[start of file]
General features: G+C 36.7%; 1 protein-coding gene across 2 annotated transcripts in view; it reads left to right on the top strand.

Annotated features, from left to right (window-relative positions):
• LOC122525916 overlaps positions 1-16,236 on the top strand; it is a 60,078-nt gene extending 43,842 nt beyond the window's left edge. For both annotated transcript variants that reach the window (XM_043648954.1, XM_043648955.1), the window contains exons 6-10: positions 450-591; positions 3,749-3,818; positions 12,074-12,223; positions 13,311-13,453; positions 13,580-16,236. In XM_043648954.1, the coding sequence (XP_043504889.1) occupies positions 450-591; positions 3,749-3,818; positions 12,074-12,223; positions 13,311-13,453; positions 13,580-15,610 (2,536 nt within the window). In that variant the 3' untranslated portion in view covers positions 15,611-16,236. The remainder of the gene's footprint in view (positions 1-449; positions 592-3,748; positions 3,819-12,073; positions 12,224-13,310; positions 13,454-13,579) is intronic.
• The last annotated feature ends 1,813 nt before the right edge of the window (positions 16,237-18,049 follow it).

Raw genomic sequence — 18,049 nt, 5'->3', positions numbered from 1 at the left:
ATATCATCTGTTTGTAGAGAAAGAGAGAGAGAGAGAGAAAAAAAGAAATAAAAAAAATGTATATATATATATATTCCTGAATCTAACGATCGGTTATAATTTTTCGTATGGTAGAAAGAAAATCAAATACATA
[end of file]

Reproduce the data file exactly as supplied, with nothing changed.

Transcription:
General features: G+C 36.7%; 1 protein-coding gene across 2 annotated transcripts in view; it reads left to right on the top strand.

Annotated features, from left to right (window-relative positions):
• LOC122525916 overlaps positions 1-16,236 on the top strand; it is a 60,078-nt gene extending 43,842 nt beyond the window's left edge. For both annotated transcript variants that reach the window (XM_043648954.1, XM_043648955.1), the window contains exons 6-10: positions 450-591; positions 3,749-3,818; positions 12,074-12,223; positions 13,311-13,453; positions 13,580-16,236. In XM_043648954.1, the coding sequence (XP_043504889.1) occupies positions 450-591; positions 3,749-3,818; positions 12,074-12,223; positions 13,311-13,453; positions 13,580-15,610 (2,536 nt within the window). In that variant the 3' untranslated portion in view covers positions 15,611-16,236. The remainder of the gene's footprint in view (positions 1-449; positions 592-3,748; positions 3,819-12,073; positions 12,224-13,310; positions 13,454-13,579) is intronic.
• The last annotated feature ends 1,813 nt before the right edge of the window (positions 16,237-18,049 follow it).

Raw genomic sequence — 18,049 nt, 5'->3', positions numbered from 1 at the left:
ATATCATCTGTTTGTAGAGAAAGAGAGAGAGAGAGAGAAAAAAAGAAATAAAAAAAATGTATATATATATATATTCCTGAATCTAACGATCGGTTATAATTTTTCGTATGGTAGAAAGAAAATCAAATACATA